RICHARD EPSTEIN: THE OTHER DRUG WAR:
Earlier this month, the Food and Drug Administration rejected the application of Biomarin Pharmaceutical to market its drug KyndrisaTM (drisapersen) for use in the treatment of Duchenne muscular dystrophy. The FDA, as is often the case when it rejects a drug application, listed all sorts of technical reasons why the data presented was not sufficient to establish by respectable scientific means that the drug in question was safe and effective in its intended use. Without question, much evidence from the clinical trials revealed serious complications from the drug’s use, including blood-platelet shortages that were potentially fatal, kidney damage, and severe injection-site reactions. But the no-treatment alternative could prove far worse.
Duchenne is a rare but fatal genetic disorder that attacks only young boys, roughly 1 in 3,500 to 5,000. Typically, it first manifests itself between two and five years of age. With time, it relentlessly weakens the skeletal muscles that control movement in the arms, legs, and trunk. Most of its victims are wheelchair-bound between the ages of seven and 13. By 20, many have died.
The source of the problem is the absence from the cell of the key chemical dystrophin, which is needed to control muscular movement. The proposed treatment is known as “exon-skipping,” which allows the body to produce the needed quantities of dystrophin. At present no drugs are on the market to fix the genetic defect. But other drugs are also under investigation. If the door is closed for drisapersen, it remains ajar for an unnamed drug produced by Sarepta Therapeutics, which will be reviewed by the FDA shortly. But, based on early rumblings from the FDA, it is likely that this drug too will be kept from the marketplace.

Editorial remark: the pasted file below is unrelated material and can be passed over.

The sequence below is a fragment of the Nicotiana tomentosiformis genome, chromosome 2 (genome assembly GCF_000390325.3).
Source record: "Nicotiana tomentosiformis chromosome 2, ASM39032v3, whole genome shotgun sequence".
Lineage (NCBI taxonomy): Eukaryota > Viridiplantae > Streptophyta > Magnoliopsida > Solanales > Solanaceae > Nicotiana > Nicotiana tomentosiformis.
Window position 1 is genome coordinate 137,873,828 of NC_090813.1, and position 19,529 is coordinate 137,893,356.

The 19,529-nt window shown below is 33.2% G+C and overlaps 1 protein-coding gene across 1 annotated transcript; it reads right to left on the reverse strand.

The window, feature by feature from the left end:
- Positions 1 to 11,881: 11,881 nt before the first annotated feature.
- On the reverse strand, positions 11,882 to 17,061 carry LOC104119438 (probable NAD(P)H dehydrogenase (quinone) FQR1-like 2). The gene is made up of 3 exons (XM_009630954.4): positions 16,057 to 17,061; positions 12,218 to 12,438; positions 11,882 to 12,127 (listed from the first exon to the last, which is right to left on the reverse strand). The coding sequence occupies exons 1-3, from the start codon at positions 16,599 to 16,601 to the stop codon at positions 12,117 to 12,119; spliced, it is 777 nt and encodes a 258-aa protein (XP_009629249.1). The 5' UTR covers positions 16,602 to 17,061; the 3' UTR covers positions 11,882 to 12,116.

As might be expected, the decision by the FDA has left parent groups and their physicians tied up in knots. You can get a sense of their frustration by looking at the desperate petition of a mother whose son has the disease. Tonya Carlone wrote a public letter to the FDA pleading for the drug to be allowed on the market: “This medication has allowed my son, Gavin, to be able to ride a 2 wheel bike, to play on a soccer team, to run and play with his healthy 10 year old peers. Dr. Craig McDonald of UC Davis Medical Center and a Duchenne expert of over 30 years, has stated that he has never seen a boy with Duchenne at the age of 10 have as much function as Gavin.”
All irrelevant, says the FDA. But it’s critical to understand why parents like Ms. Carlone and physicians like Dr. McDonald are right and why the FDA is dead wrong. The FDA thinks the problem lies in the merits of a particular drug when it really lies in its deeply flawed approval process.
It’s not at all clear that the FDA has saved more lives than it has cost.